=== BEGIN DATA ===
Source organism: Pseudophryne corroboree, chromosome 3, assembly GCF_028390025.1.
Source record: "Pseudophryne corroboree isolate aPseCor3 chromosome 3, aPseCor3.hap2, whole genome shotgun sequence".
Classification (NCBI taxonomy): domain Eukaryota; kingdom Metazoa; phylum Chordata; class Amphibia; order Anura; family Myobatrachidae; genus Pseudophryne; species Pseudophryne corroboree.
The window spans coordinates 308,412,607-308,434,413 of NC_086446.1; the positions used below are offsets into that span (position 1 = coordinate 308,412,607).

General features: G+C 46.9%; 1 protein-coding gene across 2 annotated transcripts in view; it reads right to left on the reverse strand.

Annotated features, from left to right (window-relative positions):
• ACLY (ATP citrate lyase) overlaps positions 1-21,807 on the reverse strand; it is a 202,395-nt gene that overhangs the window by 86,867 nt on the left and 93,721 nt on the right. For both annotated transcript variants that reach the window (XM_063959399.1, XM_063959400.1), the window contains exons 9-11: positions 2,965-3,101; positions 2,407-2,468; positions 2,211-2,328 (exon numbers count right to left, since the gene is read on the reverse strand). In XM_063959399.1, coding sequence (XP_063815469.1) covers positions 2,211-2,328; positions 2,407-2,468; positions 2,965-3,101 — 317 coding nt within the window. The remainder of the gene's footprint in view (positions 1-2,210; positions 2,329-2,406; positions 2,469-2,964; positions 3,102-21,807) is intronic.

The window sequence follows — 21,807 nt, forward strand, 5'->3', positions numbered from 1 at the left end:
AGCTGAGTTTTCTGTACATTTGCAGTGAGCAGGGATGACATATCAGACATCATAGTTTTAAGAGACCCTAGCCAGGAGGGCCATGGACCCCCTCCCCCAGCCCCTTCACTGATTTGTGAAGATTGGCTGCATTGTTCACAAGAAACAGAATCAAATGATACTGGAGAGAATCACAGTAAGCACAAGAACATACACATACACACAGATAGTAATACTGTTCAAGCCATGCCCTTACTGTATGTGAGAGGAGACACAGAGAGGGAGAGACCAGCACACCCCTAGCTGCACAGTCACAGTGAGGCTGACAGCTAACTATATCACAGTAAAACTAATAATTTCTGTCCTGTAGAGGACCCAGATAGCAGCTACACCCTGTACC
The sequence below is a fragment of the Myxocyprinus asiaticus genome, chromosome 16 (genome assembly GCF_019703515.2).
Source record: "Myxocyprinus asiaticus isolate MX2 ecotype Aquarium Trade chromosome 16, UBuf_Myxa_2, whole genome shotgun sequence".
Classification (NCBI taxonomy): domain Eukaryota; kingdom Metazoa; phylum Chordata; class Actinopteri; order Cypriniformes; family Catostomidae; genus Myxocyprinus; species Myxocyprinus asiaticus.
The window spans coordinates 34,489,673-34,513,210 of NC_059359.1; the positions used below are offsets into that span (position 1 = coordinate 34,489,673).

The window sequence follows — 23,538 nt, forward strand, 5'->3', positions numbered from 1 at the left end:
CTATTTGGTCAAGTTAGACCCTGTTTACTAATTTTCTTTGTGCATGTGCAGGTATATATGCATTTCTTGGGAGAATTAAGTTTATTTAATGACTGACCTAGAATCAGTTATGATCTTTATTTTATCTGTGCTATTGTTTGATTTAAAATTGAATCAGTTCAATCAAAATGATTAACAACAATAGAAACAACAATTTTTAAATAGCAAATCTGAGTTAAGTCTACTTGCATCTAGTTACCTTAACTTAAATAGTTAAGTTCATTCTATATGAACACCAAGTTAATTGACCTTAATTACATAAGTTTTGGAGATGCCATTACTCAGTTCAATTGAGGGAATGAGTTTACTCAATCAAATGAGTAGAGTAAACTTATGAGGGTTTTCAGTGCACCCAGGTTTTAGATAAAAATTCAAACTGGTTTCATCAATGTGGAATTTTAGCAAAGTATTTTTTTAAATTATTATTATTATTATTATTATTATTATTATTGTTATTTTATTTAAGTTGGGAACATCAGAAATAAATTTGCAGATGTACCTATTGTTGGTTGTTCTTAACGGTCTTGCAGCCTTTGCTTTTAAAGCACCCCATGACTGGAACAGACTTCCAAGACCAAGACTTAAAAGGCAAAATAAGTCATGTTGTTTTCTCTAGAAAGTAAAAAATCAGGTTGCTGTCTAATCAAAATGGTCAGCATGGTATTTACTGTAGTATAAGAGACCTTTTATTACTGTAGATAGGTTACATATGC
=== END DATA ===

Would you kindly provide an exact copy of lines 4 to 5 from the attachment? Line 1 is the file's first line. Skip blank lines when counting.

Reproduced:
The window spans coordinates 308,412,607-308,434,413 of NC_086446.1; the positions used below are offsets into that span (position 1 = coordinate 308,412,607).

General features: G+C 46.9%; 1 protein-coding gene across 2 annotated transcripts in view; it reads right to left on the reverse strand.